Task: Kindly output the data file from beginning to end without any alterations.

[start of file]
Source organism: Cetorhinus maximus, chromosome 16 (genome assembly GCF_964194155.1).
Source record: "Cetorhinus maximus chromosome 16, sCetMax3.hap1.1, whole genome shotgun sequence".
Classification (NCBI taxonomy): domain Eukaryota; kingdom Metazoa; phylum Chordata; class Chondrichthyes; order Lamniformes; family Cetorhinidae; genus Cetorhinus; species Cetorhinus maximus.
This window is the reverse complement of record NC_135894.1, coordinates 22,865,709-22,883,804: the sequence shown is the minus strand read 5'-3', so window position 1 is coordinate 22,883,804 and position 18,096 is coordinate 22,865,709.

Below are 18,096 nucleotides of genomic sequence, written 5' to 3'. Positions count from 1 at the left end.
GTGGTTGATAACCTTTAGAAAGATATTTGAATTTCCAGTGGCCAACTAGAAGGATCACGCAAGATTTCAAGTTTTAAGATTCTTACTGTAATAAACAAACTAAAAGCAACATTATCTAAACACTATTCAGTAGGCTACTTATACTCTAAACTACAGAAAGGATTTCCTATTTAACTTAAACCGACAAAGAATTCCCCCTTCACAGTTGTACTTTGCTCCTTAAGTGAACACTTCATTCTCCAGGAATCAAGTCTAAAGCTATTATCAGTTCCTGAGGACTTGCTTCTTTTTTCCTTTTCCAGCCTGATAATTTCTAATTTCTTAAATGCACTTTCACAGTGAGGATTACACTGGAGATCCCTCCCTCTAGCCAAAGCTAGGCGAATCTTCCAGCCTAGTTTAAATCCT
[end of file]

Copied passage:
Source organism: Cetorhinus maximus, chromosome 16 (genome assembly GCF_964194155.1).
Source record: "Cetorhinus maximus chromosome 16, sCetMax3.hap1.1, whole genome shotgun sequence".
Classification (NCBI taxonomy): domain Eukaryota; kingdom Metazoa; phylum Chordata; class Chondrichthyes; order Lamniformes; family Cetorhinidae; genus Cetorhinus; species Cetorhinus maximus.
This window is the reverse complement of record NC_135894.1, coordinates 22,865,709-22,883,804: the sequence shown is the minus strand read 5'-3', so window position 1 is coordinate 22,883,804 and position 18,096 is coordinate 22,865,709.

Below are 18,096 nucleotides of genomic sequence, written 5' to 3'. Positions count from 1 at the left end.
GTGGTTGATAACCTTTAGAAAGATATTTGAATTTCCAGTGGCCAACTAGAAGGATCACGCAAGATTTCAAGTTTTAAGATTCTTACTGTAATAAACAAACTAAAAGCAACATTATCTAAACACTATTCAGTAGGCTACTTATACTCTAAACTACAGAAAGGATTTCCTATTTAACTTAAACCGACAAAGAATTCCCCCTTCACAGTTGTACTTTGCTCCTTAAGTGAACACTTCATTCTCCAGGAATCAAGTCTAAAGCTATTATCAGTTCCTGAGGACTTGCTTCTTTTTTCCTTTTCCAGCCTGATAATTTCTAATTTCTTAAATGCACTTTCACAGTGAGGATTACACTGGAGATCCCTCCCTCTAGCCAAAGCTAGGCGAATCTTCCAGCCTAGTTTAAATCCT